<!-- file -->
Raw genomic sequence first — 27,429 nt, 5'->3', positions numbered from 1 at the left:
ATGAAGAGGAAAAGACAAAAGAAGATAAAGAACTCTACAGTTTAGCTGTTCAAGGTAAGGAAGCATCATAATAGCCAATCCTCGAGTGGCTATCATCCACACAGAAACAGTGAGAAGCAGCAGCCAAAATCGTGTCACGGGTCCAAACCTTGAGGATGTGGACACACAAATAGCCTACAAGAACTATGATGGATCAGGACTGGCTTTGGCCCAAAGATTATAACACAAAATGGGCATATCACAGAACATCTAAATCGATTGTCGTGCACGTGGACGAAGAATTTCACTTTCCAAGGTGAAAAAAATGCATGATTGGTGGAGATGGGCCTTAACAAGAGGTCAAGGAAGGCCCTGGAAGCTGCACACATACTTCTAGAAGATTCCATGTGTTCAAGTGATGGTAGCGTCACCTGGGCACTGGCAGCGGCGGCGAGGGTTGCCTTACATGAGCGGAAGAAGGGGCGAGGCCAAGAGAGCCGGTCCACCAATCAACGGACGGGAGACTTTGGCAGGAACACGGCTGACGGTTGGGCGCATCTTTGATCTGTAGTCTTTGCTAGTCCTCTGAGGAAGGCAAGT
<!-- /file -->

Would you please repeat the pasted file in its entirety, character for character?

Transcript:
Raw genomic sequence first — 27,429 nt, 5'->3', positions numbered from 1 at the left:
ATGAAGAGGAAAAGACAAAAGAAGATAAAGAACTCTACAGTTTAGCTGTTCAAGGTAAGGAAGCATCATAATAGCCAATCCTCGAGTGGCTATCATCCACACAGAAACAGTGAGAAGCAGCAGCCAAAATCGTGTCACGGGTCCAAACCTTGAGGATGTGGACACACAAATAGCCTACAAGAACTATGATGGATCAGGACTGGCTTTGGCCCAAAGATTATAACACAAAATGGGCATATCACAGAACATCTAAATCGATTGTCGTGCACGTGGACGAAGAATTTCACTTTCCAAGGTGAAAAAAATGCATGATTGGTGGAGATGGGCCTTAACAAGAGGTCAAGGAAGGCCCTGGAAGCTGCACACATACTTCTAGAAGATTCCATGTGTTCAAGTGATGGTAGCGTCACCTGGGCACTGGCAGCGGCGGCGAGGGTTGCCTTACATGAGCGGAAGAAGGGGCGAGGCCAAGAGAGCCGGTCCACCAATCAACGGACGGGAGACTTTGGCAGGAACACGGCTGACGGTTGGGCGCATCTTTGATCTGTAGTCTTTGCTAGTCCTCTGAGGAAGGCAAGT